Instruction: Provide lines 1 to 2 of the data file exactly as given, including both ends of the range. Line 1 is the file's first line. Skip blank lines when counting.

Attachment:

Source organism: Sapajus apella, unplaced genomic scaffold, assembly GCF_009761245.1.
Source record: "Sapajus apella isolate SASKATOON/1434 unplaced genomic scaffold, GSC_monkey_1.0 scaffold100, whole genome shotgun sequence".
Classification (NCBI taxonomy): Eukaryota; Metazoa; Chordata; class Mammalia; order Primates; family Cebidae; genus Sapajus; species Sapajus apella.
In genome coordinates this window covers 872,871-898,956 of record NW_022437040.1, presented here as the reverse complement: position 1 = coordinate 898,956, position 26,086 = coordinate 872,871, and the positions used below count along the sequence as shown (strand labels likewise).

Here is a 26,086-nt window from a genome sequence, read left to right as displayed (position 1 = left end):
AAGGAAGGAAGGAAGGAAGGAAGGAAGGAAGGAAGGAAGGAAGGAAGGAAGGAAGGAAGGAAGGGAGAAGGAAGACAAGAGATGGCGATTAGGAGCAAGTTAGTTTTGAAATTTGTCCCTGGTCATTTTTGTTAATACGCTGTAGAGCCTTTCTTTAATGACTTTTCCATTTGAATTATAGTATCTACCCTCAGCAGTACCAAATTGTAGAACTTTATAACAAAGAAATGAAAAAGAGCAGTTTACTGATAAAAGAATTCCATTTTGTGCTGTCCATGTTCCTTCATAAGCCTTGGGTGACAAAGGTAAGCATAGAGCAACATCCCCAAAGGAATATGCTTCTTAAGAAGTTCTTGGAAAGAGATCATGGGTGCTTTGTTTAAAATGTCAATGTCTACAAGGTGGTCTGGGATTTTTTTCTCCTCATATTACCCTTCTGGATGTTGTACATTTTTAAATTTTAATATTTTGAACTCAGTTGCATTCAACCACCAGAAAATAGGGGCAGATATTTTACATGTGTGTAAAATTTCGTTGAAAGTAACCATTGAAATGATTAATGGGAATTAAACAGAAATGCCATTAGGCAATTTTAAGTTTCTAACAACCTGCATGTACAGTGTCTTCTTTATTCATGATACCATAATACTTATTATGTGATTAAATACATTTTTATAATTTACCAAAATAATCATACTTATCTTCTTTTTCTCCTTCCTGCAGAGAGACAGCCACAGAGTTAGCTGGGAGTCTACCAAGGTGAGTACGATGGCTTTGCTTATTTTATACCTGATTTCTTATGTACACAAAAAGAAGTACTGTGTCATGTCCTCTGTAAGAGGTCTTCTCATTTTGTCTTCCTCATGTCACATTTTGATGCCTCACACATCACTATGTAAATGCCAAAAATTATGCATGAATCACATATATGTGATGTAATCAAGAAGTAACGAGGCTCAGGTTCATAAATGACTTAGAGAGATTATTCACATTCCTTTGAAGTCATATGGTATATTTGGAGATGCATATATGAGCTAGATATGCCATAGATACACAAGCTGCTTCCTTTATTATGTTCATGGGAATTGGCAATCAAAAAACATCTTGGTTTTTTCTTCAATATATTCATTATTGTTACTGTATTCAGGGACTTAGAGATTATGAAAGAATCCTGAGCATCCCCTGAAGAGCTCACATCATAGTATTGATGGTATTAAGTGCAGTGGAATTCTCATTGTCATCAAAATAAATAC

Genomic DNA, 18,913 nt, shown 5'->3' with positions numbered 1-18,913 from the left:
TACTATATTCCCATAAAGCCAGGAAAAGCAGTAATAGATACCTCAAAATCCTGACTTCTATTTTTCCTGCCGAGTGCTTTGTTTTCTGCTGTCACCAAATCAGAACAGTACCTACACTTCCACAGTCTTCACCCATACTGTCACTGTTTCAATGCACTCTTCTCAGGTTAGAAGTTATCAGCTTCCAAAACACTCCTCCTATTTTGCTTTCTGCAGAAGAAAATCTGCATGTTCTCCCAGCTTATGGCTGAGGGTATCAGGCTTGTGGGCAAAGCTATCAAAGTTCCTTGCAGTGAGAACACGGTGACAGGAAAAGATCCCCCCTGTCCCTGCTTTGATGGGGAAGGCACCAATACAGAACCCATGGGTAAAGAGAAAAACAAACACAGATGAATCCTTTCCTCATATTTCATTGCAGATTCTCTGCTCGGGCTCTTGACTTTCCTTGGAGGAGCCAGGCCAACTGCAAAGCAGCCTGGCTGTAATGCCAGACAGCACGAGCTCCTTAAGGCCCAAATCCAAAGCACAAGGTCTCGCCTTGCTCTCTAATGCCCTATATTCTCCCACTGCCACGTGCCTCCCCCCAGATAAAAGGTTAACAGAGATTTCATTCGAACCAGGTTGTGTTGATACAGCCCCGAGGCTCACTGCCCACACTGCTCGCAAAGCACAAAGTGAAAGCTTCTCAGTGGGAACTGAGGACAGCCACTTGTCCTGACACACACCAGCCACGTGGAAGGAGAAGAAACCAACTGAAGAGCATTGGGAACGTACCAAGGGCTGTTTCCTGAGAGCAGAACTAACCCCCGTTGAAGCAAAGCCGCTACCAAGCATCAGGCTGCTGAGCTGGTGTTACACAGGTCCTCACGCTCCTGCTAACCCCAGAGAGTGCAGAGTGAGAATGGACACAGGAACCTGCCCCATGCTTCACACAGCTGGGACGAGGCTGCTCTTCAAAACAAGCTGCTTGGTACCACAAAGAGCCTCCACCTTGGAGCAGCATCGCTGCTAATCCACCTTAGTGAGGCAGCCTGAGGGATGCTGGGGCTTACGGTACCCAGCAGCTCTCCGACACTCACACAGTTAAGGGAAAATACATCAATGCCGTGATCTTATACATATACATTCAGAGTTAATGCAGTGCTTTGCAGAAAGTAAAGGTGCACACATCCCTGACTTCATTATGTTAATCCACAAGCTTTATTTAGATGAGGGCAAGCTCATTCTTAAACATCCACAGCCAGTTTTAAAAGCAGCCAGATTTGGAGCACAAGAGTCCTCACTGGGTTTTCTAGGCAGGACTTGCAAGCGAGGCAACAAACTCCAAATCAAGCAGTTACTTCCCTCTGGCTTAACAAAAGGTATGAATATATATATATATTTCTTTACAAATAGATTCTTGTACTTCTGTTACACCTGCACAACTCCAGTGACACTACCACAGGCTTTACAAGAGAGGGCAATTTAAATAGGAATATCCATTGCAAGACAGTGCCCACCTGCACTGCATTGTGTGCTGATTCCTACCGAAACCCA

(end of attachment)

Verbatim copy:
Source organism: Sapajus apella, unplaced genomic scaffold, assembly GCF_009761245.1.
Source record: "Sapajus apella isolate SASKATOON/1434 unplaced genomic scaffold, GSC_monkey_1.0 scaffold100, whole genome shotgun sequence".